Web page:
Deadeye Deyo Takes Aim
There was a spring-time "Deyo" sighting in the Journal of the American Medical Association (JAMA) the first full week of April.
Richard Deyo, M.D., MPH, either the devil or angel of the spine community, published a study that found that older patients are getting more "complex" spine surgeries and are experiencing greater complications. Deyo is consistent in his assertions that, when it comes to the spine, we operate too quickly on patients and put them at higher risks and waste money.
Deyo's study, "Trends, Major Medical Complications, and Charges Associated With Surgery for Lumbar Spinal Stenosis in Older Adults, JAMA 2010; 303: 1259-65), as usual, garnered wide attention.
Authors included: Deyo; Sohail K. Mirza, M.D., MPH; Brook I. Martin, MPH; William Kreuter, MPA; David C. Goodman, M.D., M.S.; and, Jeffrey G. Jarvik, M.D.
Innovation, Safety and Motivations
The study was about data. But the real attention was focused on Deyo's conclusions. While the study notes "it is unclear why more complex operations are increasing, " Deyo speculated that the increase in such complex surgeries can be partly attributed to good marketing, ego, and financial incentives.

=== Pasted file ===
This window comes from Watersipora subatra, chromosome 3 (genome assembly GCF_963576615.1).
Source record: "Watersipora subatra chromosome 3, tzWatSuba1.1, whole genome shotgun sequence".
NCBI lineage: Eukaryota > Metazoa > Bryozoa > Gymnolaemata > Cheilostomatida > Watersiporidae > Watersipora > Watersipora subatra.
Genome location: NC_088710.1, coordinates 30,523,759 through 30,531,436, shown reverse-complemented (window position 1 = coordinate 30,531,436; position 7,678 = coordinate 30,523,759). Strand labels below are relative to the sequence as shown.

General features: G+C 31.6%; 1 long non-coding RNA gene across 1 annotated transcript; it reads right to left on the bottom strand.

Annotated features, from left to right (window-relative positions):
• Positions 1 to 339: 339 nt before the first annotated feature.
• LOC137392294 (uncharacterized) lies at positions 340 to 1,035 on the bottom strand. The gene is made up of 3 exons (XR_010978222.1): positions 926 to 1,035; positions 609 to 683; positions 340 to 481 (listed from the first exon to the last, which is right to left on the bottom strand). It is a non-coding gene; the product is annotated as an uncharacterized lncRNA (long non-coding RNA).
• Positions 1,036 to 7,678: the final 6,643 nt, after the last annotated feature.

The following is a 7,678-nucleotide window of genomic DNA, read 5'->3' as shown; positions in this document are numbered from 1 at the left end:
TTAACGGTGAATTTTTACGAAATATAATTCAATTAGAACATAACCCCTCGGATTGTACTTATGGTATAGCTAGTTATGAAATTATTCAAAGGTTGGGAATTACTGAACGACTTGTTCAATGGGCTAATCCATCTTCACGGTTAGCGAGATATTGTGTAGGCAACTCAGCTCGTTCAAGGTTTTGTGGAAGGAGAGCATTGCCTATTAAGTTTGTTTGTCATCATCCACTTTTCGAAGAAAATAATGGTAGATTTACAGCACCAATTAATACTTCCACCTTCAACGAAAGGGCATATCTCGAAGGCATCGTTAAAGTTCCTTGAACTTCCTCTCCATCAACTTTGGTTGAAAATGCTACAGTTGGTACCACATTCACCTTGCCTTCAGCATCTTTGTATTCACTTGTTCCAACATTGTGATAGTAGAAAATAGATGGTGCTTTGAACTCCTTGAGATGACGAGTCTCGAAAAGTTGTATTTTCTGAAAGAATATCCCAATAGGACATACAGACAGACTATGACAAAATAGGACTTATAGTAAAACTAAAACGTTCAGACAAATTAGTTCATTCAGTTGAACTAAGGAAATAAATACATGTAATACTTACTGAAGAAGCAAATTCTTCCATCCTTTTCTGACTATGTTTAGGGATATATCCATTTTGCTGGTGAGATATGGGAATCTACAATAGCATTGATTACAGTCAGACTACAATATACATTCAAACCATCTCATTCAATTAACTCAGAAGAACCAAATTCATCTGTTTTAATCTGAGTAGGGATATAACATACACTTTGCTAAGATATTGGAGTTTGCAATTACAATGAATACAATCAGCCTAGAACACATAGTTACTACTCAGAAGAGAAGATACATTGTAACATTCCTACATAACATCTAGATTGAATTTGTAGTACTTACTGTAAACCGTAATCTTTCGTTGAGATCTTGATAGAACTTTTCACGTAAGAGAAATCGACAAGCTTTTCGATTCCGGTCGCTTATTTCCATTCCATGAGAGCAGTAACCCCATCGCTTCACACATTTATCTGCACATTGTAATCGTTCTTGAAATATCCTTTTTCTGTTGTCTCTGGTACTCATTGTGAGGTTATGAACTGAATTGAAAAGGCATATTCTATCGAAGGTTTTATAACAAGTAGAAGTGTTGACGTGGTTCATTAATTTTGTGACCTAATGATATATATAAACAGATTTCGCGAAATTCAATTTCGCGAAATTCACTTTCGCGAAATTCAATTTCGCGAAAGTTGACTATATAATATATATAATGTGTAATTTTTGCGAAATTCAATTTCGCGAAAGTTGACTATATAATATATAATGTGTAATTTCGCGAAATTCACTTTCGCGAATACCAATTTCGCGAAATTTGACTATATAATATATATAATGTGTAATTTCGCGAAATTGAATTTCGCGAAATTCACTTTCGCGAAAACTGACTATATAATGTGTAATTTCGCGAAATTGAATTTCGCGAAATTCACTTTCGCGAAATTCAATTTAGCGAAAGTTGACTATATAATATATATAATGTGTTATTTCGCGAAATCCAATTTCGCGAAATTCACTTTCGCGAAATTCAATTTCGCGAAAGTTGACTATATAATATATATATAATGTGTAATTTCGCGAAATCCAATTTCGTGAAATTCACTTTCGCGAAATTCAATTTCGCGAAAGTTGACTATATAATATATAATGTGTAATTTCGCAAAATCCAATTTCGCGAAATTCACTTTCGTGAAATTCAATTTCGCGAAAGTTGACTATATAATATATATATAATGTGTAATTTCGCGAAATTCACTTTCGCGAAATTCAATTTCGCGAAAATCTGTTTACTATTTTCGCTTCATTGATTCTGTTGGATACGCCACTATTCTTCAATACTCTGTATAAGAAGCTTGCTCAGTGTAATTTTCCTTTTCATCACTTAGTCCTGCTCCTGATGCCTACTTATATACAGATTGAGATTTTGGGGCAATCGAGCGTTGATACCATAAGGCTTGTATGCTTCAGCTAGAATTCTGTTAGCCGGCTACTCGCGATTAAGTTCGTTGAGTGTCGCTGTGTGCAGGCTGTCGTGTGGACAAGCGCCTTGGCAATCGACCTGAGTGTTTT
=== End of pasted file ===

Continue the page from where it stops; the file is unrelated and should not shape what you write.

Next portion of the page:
The leaders of the North American Spine Society (NASS) read the study with great interest.
This could have been another confrontation between forces of innovation (surgeons) and the forces of safety (academicians). This dynamic is played out at every FDA orthopedic panel meeting and underlies the internal tension of the 510(k) program between getting treatments to patients as fast as possible, but braking for safety.
Not far from Deyo in Portland, Oregon, Ray Baker, M.D., the President of NASS, was in Seattle, Washington, drafting a response. Over the next couple of days, Baker and his Executive Committee came up with an eight-point response. Baker spoke with OTW on April 7.
Regarding the motivations of surgeons, Baker said, "Association is not causation. Deyo's study points to the need for comparative effectiveness, to help determine what is effective, ” [and ultimately reimbursed].
NASS is gaining credibility with payers as a source of medical opinion to justify coverage and payment decisions. The recent reversal by several insurance carriers over XLIF coverage showed the role that NASS can play in promoting innovation.
Baker told us that, overall, NASS agrees with the evidence in Deyo's study, but questions the conclusions about financial motivations because the study wasn't designed to answer those questions.
The Deyo Study
Deyo has become almost legendary as an academic gadfly who is trying to save the spine establishment from itself.
In an interview with OTW four years ago, the kindly and calm Deyo said that he can understand why some see him as the devil and a tiny few see him as an angel. He says following the best evidence is in the best long-term financial interest of the spine community and best health interest of patients.
Deyo's team performed a retrospective cohort analysis of Medicare claims data for patients ages 65 and older with a primary diagnosis of lumbar spinal stenosis (98.2%) or spondylogenic compression of the lumbar spinal cord.